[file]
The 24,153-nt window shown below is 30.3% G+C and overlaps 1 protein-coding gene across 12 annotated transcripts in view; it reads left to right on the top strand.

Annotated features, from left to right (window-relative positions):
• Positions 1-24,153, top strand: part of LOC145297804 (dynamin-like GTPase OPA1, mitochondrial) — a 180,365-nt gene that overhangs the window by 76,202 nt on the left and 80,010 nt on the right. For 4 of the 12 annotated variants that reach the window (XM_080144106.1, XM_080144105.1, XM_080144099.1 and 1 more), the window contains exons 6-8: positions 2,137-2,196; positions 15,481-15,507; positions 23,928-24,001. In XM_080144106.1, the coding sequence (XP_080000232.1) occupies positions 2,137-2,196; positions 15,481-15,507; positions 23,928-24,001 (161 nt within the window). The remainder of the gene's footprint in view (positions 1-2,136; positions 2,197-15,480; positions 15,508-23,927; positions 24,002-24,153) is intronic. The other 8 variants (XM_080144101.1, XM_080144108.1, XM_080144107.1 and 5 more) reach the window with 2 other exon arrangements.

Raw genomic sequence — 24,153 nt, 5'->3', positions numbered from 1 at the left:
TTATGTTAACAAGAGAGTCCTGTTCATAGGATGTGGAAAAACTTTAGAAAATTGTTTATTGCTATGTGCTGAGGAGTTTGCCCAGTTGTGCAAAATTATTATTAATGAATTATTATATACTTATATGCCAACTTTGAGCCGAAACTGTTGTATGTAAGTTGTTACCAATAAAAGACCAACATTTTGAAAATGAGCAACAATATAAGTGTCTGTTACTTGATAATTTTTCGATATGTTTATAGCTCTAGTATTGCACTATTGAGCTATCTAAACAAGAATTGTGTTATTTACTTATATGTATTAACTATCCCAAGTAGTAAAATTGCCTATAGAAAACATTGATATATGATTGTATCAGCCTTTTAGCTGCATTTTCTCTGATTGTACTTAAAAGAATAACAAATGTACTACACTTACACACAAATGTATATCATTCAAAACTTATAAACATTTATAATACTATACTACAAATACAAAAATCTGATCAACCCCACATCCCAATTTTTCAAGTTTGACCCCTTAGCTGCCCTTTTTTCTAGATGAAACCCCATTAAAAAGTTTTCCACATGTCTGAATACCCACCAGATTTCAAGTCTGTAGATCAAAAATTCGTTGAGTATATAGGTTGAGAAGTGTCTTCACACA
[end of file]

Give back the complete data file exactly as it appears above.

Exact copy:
The 24,153-nt window shown below is 30.3% G+C and overlaps 1 protein-coding gene across 12 annotated transcripts in view; it reads left to right on the top strand.

Annotated features, from left to right (window-relative positions):
• Positions 1-24,153, top strand: part of LOC145297804 (dynamin-like GTPase OPA1, mitochondrial) — a 180,365-nt gene that overhangs the window by 76,202 nt on the left and 80,010 nt on the right. For 4 of the 12 annotated variants that reach the window (XM_080144106.1, XM_080144105.1, XM_080144099.1 and 1 more), the window contains exons 6-8: positions 2,137-2,196; positions 15,481-15,507; positions 23,928-24,001. In XM_080144106.1, the coding sequence (XP_080000232.1) occupies positions 2,137-2,196; positions 15,481-15,507; positions 23,928-24,001 (161 nt within the window). The remainder of the gene's footprint in view (positions 1-2,136; positions 2,197-15,480; positions 15,508-23,927; positions 24,002-24,153) is intronic. The other 8 variants (XM_080144101.1, XM_080144108.1, XM_080144107.1 and 5 more) reach the window with 2 other exon arrangements.

Raw genomic sequence — 24,153 nt, 5'->3', positions numbered from 1 at the left:
TTATGTTAACAAGAGAGTCCTGTTCATAGGATGTGGAAAAACTTTAGAAAATTGTTTATTGCTATGTGCTGAGGAGTTTGCCCAGTTGTGCAAAATTATTATTAATGAATTATTATATACTTATATGCCAACTTTGAGCCGAAACTGTTGTATGTAAGTTGTTACCAATAAAAGACCAACATTTTGAAAATGAGCAACAATATAAGTGTCTGTTACTTGATAATTTTTCGATATGTTTATAGCTCTAGTATTGCACTATTGAGCTATCTAAACAAGAATTGTGTTATTTACTTATATGTATTAACTATCCCAAGTAGTAAAATTGCCTATAGAAAACATTGATATATGATTGTATCAGCCTTTTAGCTGCATTTTCTCTGATTGTACTTAAAAGAATAACAAATGTACTACACTTACACACAAATGTATATCATTCAAAACTTATAAACATTTATAATACTATACTACAAATACAAAAATCTGATCAACCCCACATCCCAATTTTTCAAGTTTGACCCCTTAGCTGCCCTTTTTTCTAGATGAAACCCCATTAAAAAGTTTTCCACATGTCTGAATACCCACCAGATTTCAAGTCTGTAGATCAAAAATTCGTTGAGTATATAGGTTGAGAAGTGTCTTCACACA